2. A circuit as defined in claim 1, said triggering means comprising voltage-sensitive switching means connected to at least one of said controlled rectifiers, and an RC circuit connected to said current source and said switching means for actuating said switching means at predetermined time intervals.
3. A circuit as defined in claim 1, said triggering means comprising first voltage-sensitive switching means connected to one of said controlled rectifiers and a first RC circuit connected to said current source and said first switching means, and a seCond voltage-sensitive switching means connected to the other controlled rectifier and a second RC circuit connected to said second switching means.
4. A circuit as defined in claim 3, wherein said first switching means is a unijunction transistor connected to the gate of said one controlled rectifier and said second switching means is a unidirectional diode connected to the gate of said other controlled rectifier.
5. A circuit as defined in claim 4, said second RC circuit being connected across said other controlled rectifier.
6. A circuit as defined in claim 2, said voltage-sensitive switching means comprising a unijunction transistor having an emitter connected to said RC circuit and its bases connected across said current source.
7. A circuit as defined in claim 6, and voltage-clamping means connected to said unijunction transistor for providing a constant base-to-base voltage therefor.
8. A circuit as defined in claim 7, and variable-voltage means connected to said RC circuit for applying a predetermined voltage thereto.
9. A circuit as defined in claim 2, and pulse transformer means having primary winding means connected to aid voltage-sensitive switching means and secondary winding means connected to each controlled rectifier for separate actuation thereof.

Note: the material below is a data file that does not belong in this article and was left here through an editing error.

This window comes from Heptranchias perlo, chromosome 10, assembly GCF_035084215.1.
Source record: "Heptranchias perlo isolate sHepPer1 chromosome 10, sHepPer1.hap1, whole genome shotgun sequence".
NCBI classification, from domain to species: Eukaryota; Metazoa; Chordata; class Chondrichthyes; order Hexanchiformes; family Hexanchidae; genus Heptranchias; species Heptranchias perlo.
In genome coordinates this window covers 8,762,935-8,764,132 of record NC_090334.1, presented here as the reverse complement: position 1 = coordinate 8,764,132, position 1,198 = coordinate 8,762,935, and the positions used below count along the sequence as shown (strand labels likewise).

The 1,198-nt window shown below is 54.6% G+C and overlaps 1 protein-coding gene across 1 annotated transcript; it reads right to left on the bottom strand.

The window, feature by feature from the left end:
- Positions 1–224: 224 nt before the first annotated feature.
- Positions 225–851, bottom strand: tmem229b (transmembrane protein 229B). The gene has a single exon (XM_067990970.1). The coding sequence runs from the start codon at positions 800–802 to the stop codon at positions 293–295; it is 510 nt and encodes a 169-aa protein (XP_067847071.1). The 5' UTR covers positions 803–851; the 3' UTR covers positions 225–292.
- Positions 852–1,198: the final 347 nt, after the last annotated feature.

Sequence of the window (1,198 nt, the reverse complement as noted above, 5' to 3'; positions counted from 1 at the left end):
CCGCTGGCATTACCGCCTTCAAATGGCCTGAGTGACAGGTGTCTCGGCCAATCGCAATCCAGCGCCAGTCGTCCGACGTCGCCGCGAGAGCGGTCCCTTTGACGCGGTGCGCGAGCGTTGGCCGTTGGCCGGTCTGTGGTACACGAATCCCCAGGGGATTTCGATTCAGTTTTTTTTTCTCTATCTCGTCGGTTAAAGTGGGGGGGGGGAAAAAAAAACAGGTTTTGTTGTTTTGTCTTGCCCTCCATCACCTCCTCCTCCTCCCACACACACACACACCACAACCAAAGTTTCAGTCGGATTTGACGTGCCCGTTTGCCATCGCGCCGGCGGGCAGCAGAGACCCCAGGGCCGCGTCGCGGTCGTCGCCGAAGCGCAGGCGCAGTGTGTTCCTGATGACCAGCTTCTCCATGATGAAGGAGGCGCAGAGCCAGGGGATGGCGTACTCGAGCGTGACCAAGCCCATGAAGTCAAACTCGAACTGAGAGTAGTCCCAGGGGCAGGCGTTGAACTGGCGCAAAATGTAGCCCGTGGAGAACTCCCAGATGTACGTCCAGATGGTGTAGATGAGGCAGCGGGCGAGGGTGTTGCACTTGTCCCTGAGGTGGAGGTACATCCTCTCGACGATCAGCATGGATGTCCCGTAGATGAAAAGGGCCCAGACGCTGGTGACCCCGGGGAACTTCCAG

10. A circuit as defined in claim 9, said voltage-sensitive switching means comprising a pair of unijunction transistors connected together at their emitters, each having a transformer primary winding connected to the output thereof.
11. A circuit as defined in claim 10, and a coupling capacitor connected to said unijunction transistors for providing alternate operation thereof.
12. A circuit as defined in claim 10, each said unijunction transistor having an RC circuit connected thereto and to said current source for actuating said unijunction transistors at predetermined time intervals, and voltage divider means connected to said RC circuits for applying a predetermined voltage thereto.
13. A circuit as defined in claim 1, said current source providing direct current, and a storage capacitor connected across said direct current source for charging thereby to provide instantaneous current at a minimum voltage.
14. A circuit as defined in claim 1, one of said controlled rectifiers being connected in series conduction relation with said resonant circuit, and the other controlled rectifier being connected across said resonant circuit.